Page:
London stocks and the British pound both fell Wednesday morning—after the International Monetary Fund (IMF) and credit ratings agency Moody’s rebuked the U.K. government over planned tax cuts that they say could worsen inequality and hamper the nation’s economic growth—reversing some of its recovery after the currency sank to a historic low earlier this week.
The pound fell against the dollar on Wednesday, dropping back below $1.07, poor by historic terms but well above the record low of $1.035 it sank to Monday after treasury chief Kwasi Kwarteng announced plans last week to borrow billions in order to scrap the highest rate of income tax and support households with rising energy costs.
The IMF, an international organization with 190 member countries that works to stabilize the global economy, warned plans for large unfunded tax cuts and huge increases in public borrowing could stoke inflation and deepen inequality.
The organization said it is “closely monitoring” developments in the U.K. and urged the government to “re-evaluate” its policies, particularly those that “benefit high-income earners.”
The IMF, which rarely criticizes a developed economy publicly, is not alone in expressing concern over Britain’s fiscal policies, and influential credit agency Moody’s warned the policies could slow the country’s economic growth and “permanently weaken” the country’s ability to afford debt.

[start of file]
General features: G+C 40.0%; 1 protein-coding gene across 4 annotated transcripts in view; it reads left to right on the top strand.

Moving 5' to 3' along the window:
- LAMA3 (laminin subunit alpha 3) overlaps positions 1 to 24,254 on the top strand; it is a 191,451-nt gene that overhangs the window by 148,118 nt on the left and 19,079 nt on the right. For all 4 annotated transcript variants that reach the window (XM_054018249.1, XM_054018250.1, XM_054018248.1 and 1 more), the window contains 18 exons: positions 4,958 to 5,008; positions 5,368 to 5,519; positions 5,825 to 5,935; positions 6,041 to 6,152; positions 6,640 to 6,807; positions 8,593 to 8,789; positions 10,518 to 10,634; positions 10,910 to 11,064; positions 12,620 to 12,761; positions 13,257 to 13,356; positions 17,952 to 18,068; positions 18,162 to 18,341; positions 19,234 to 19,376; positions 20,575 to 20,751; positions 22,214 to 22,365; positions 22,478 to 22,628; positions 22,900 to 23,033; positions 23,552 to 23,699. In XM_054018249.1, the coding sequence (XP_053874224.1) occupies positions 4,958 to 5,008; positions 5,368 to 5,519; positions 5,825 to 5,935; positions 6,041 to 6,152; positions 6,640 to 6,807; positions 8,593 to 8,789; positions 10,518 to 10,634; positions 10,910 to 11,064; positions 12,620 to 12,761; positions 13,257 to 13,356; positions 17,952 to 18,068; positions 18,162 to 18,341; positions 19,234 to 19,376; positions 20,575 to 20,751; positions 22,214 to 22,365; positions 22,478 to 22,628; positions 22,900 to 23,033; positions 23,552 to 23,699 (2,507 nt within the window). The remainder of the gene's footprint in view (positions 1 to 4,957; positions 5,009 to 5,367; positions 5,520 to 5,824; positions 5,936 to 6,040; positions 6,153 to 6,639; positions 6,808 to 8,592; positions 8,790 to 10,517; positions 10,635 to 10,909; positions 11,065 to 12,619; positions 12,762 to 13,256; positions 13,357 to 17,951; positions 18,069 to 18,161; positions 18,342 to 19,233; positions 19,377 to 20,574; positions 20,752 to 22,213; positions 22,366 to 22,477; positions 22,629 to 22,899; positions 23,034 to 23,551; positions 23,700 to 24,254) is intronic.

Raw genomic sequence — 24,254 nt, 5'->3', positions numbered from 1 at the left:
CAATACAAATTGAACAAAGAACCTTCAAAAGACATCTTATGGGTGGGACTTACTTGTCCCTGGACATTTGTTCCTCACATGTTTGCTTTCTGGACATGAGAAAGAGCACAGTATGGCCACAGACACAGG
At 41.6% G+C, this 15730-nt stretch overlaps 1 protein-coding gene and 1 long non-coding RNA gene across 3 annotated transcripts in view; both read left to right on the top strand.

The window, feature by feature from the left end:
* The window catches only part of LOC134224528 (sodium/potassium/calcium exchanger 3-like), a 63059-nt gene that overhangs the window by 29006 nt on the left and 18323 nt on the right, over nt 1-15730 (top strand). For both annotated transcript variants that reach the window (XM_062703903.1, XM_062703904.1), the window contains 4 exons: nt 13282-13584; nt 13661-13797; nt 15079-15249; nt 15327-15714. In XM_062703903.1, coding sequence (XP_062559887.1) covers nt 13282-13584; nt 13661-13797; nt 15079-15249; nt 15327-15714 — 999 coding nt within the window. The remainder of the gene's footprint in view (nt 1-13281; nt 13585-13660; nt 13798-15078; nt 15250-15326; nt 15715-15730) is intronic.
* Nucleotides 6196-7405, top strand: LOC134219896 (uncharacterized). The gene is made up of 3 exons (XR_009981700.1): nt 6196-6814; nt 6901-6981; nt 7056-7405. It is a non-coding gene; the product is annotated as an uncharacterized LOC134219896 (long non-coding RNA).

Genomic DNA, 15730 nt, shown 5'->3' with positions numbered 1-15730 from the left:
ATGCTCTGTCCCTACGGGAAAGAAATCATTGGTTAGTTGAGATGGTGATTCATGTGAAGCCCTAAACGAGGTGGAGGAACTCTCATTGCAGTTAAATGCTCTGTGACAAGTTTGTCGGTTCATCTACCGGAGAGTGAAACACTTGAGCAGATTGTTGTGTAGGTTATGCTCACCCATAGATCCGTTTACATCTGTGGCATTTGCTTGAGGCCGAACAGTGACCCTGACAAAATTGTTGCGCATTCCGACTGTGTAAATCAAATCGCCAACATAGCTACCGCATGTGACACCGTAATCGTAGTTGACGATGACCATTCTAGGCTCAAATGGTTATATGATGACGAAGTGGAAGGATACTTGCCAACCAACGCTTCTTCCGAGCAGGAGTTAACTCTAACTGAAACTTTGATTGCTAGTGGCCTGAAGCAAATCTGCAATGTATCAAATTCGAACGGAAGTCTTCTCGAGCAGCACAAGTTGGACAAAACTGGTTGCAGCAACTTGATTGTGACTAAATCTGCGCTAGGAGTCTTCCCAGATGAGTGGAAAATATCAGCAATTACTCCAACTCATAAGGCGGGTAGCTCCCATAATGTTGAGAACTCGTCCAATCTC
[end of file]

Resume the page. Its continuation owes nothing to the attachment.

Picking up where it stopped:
Moody’s raised the prospect of downgrading the U.K.’s credit rating in the future and slashed GDP growth forecast for 2023 from 0.9% to 0.3%.
Kwarteng, who was tasked to lead the treasury by newly-installed Prime Minister Liz Truss, announced a new economic strategy that included sweeping tax cuts—which notably benefit the better off more and removed the higher rate of income tax—cut caps on bankers’ bonuses and plans to control soaring energy costs. It spooked investors and triggered a market meltdown, prompting the Bank of England to raise the prospect of drastic interest rate hikes to regain control.
What We Don’t Know
The impact of the U.K.’s economic plans. Truss vowed a swift “emergency budget” to address soaring inflation and the cost of living crisis upon entering Downing Street earlier this month. However, the plans—one of the biggest packages of tax cuts in decades—were later classified as a “fiscal event” and came without the usual economic forecasts that accompany budgets. Truss has been criticized for this and accused of using another term to avoid scrutiny. A full forecast will be expected alongside the next budget in late November.
Pound Plummets To Record Low Against U.S. Dollar After U.K. Signals More Tax Cuts (Forbes)
Is Britain now in a full-blown economic crisis? (Financial Times)